Successfully navigating rocky terrains requires some serious durability, along with multi-angled grip. And as these factors are best provided here by Cooper STT Pro, this tire takes the lead by some margin, I should add.

Here both the Cooper ST Maxx and the Rugged Trek are a little off, though because of very different reasons.

The ST Maxx like already mentioned is missing with proper sidewall lugs, so with lowered air pressure, their isn’t much enhancement made to the tire’s overall grip.

And on the other hand, the Cooper Rugged Trek lacks in the durability department. It although features a very aggressive outer tread design, its inner construction only consist of 2 ply polyester casing, and that is not enough for this most puncturing terrain out there.

Fuel And Tread

The structure of a tire and the stickiness of its tread, is what contributes to overall fuel economy.

Considering these factors, it’s not surprising, that the Cooper Rugged Trek offers superior performance here, with it’s lighter structure (compared to other two).

Unlike the other two tires, the Rugged Trek features only 2 ply sidewalls, and sure it compromises on durability a lot, it also boosts its overall MPGs too.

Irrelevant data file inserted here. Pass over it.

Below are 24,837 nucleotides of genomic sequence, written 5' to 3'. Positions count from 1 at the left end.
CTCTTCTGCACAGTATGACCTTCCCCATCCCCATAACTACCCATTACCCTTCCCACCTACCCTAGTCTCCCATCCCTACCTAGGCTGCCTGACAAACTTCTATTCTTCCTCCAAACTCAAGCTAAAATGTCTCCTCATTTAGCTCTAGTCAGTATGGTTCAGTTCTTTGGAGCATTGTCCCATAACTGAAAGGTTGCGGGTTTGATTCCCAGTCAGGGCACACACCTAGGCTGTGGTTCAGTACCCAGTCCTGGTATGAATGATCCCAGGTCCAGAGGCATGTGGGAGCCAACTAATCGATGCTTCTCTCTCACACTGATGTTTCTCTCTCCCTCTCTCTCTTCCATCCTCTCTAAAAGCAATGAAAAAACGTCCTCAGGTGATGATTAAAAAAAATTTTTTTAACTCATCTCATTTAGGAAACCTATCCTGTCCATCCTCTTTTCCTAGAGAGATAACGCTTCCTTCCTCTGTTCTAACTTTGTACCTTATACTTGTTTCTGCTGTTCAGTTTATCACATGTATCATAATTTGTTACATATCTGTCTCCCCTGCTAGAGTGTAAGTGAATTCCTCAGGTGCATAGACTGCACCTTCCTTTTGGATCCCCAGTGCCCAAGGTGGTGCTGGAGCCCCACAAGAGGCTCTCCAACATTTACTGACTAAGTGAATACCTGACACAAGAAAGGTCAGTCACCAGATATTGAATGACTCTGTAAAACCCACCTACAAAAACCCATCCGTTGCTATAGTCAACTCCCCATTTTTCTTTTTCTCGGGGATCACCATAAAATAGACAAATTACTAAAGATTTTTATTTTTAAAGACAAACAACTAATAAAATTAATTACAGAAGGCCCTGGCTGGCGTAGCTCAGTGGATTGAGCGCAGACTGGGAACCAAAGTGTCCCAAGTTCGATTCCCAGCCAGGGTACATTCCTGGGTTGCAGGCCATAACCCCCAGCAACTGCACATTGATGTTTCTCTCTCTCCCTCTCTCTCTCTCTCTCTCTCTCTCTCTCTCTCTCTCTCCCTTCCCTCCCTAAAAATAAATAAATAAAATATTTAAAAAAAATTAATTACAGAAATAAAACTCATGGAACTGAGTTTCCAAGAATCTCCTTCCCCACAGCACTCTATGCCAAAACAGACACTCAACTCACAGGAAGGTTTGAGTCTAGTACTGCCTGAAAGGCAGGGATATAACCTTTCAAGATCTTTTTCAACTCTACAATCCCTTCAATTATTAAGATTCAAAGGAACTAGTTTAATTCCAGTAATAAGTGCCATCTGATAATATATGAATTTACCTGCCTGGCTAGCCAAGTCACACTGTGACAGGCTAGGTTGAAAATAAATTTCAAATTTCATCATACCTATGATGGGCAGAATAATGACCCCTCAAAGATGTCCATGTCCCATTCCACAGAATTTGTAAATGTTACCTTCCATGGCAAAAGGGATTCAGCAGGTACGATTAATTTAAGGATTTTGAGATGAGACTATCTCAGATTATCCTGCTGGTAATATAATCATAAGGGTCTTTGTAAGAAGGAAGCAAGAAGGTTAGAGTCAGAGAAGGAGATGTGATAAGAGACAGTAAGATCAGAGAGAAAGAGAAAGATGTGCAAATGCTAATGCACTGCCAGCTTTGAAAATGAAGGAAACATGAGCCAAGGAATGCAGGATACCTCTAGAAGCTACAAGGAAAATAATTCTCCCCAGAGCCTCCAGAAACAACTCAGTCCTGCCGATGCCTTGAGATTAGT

On the other hand, with softer tread compounds, and greater weighing structures, the Cooper Discoverer STT Pro and ST Maxx both really lack. Their lugs flex a lot more causing wastage of energy, that could otherwise be consumed in rolling the tire.

And they also get to more susceptible to burning too, as those lugs have more weight pressure on them.

That’s why these tires don’t come with any warranty, whereas Rugged Trek gives you up to 65k miles (for P metric sizes, and 55k for LT).

Road Noise

Noise generation in tires can be attributed to numerous factors, primarily resulting from the interaction of air and tire treads. Here the impact makes the noise, and with that, since noise bounces off the walls of the tread, the in-groove resonance also gets generated.

And with a more voided structure, the Cooper STT Pro tends to produce most of these noise types out of all three.

Conversely, the Cooper Rugged Trek and ST Maxx tires, with their densely packed lugs, restrict excessive air inflow.